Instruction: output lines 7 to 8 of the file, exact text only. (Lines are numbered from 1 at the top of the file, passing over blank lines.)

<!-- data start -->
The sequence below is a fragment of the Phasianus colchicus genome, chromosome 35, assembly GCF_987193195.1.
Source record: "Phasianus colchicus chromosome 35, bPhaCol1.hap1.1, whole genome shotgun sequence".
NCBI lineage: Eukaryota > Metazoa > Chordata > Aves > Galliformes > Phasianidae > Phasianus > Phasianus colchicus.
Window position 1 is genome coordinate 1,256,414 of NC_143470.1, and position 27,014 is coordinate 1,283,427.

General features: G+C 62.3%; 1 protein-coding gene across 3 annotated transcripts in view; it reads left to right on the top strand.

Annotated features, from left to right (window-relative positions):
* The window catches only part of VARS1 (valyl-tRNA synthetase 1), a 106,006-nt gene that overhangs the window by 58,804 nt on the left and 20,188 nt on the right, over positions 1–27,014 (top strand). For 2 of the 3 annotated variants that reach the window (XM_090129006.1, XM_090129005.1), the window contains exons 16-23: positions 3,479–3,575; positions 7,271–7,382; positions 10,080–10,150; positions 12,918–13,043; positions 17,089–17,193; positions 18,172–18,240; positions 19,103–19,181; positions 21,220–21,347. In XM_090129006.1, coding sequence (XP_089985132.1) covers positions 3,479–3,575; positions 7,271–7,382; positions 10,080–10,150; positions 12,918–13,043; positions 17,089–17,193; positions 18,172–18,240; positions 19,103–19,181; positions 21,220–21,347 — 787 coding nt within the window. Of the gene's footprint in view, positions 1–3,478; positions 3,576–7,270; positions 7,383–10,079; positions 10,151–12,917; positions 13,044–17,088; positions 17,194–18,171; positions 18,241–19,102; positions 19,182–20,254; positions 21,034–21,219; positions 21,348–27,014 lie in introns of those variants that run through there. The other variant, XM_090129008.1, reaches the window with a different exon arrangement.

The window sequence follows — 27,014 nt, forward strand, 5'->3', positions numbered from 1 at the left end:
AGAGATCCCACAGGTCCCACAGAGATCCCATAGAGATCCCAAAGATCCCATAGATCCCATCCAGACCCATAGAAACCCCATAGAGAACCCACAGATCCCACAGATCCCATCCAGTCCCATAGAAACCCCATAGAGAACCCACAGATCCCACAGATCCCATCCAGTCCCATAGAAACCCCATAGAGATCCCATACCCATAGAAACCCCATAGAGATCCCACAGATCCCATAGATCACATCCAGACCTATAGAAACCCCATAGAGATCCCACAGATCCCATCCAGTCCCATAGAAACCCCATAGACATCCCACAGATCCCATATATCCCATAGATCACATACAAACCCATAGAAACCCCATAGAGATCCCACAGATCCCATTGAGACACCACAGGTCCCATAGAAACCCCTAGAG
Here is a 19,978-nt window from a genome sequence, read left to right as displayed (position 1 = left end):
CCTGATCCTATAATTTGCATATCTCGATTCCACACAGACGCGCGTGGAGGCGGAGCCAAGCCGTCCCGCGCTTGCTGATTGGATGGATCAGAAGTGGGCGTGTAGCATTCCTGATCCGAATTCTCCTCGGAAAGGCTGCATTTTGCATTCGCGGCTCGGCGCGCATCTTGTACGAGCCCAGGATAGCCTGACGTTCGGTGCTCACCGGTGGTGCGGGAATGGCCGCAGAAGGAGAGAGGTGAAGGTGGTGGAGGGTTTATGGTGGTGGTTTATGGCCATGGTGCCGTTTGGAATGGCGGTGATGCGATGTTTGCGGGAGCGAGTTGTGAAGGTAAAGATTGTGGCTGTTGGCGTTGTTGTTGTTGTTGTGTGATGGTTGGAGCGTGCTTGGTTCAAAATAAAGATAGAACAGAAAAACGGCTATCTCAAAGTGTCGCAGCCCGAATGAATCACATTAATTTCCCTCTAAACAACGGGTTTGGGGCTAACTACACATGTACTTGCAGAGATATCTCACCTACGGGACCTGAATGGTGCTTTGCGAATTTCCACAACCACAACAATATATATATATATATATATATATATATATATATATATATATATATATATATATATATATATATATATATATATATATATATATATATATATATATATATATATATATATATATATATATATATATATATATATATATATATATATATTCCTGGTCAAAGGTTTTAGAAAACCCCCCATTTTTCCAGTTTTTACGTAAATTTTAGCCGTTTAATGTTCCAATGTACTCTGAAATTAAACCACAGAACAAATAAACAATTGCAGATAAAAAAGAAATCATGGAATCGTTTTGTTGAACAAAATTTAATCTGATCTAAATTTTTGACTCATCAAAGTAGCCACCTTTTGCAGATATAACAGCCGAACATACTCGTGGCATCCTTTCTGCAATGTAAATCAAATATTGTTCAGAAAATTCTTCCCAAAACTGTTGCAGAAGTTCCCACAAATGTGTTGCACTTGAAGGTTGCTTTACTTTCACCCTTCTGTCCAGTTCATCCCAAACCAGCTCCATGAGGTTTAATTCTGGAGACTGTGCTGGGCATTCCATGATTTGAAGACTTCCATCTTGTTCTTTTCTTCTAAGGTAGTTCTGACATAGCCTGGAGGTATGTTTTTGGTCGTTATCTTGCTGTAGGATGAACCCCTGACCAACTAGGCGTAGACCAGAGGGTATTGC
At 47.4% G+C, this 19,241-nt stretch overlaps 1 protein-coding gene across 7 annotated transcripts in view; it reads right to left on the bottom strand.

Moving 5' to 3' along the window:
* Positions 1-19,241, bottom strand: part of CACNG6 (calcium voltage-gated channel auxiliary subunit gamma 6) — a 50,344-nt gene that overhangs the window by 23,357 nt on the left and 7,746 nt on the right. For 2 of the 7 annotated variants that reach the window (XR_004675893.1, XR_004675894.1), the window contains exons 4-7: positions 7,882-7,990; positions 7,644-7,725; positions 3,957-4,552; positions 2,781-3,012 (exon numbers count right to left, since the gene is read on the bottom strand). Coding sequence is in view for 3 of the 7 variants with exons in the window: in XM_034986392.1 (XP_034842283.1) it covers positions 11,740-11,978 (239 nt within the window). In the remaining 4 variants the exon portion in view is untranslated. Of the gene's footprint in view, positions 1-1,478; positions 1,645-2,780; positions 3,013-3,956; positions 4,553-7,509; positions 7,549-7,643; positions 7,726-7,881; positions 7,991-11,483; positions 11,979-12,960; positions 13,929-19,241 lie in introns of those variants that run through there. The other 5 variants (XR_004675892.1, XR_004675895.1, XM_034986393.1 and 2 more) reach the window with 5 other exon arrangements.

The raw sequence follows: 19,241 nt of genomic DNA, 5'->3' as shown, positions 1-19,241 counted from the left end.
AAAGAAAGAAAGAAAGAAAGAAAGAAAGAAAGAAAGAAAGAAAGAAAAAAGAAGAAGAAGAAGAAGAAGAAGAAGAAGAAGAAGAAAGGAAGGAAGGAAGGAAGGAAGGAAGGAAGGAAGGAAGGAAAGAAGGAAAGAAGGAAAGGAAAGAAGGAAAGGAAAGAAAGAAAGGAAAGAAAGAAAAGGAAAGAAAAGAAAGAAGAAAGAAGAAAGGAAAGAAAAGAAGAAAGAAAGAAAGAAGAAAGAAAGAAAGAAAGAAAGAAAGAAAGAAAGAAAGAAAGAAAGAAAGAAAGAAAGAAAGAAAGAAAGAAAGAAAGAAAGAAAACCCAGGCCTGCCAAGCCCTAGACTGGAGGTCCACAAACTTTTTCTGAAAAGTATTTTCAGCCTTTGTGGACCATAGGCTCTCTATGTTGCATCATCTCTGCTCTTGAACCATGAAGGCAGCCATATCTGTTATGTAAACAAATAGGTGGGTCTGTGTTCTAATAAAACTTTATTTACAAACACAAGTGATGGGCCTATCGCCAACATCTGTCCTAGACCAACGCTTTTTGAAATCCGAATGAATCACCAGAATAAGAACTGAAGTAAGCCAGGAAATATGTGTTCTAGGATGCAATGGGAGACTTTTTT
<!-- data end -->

* The window catches only part of VARS1 (valyl-tRNA synthetase 1), a 106,006-nt gene that overhangs the window by 58,804 nt on the left and 20,188 nt on the right, over positions 1–27,014 (top strand). For 2 of the 3 annotated variants that reach the window (XM_090129006.1, XM_090129005.1), the window contains exons 16-23: positions 3,479–3,575; positions 7,271–7,382; positions 10,080–10,150; positions 12,918–13,043; positions 17,089–17,193; positions 18,172–18,240; positions 19,103–19,181; positions 21,220–21,347. In XM_090129006.1, coding sequence (XP_089985132.1) covers positions 3,479–3,575; positions 7,271–7,382; positions 10,080–10,150; positions 12,918–13,043; positions 17,089–17,193; positions 18,172–18,240; positions 19,103–19,181; positions 21,220–21,347 — 787 coding nt within the window. Of the gene's footprint in view, positions 1–3,478; positions 3,576–7,270; positions 7,383–10,079; positions 10,151–12,917; positions 13,044–17,088; positions 17,194–18,171; positions 18,241–19,102; positions 19,182–20,254; positions 21,034–21,219; positions 21,348–27,014 lie in introns of those variants that run through there. The other variant, XM_090129008.1, reaches the window with a different exon arrangement.

The window sequence follows — 27,014 nt, forward strand, 5'->3', positions numbered from 1 at the left end: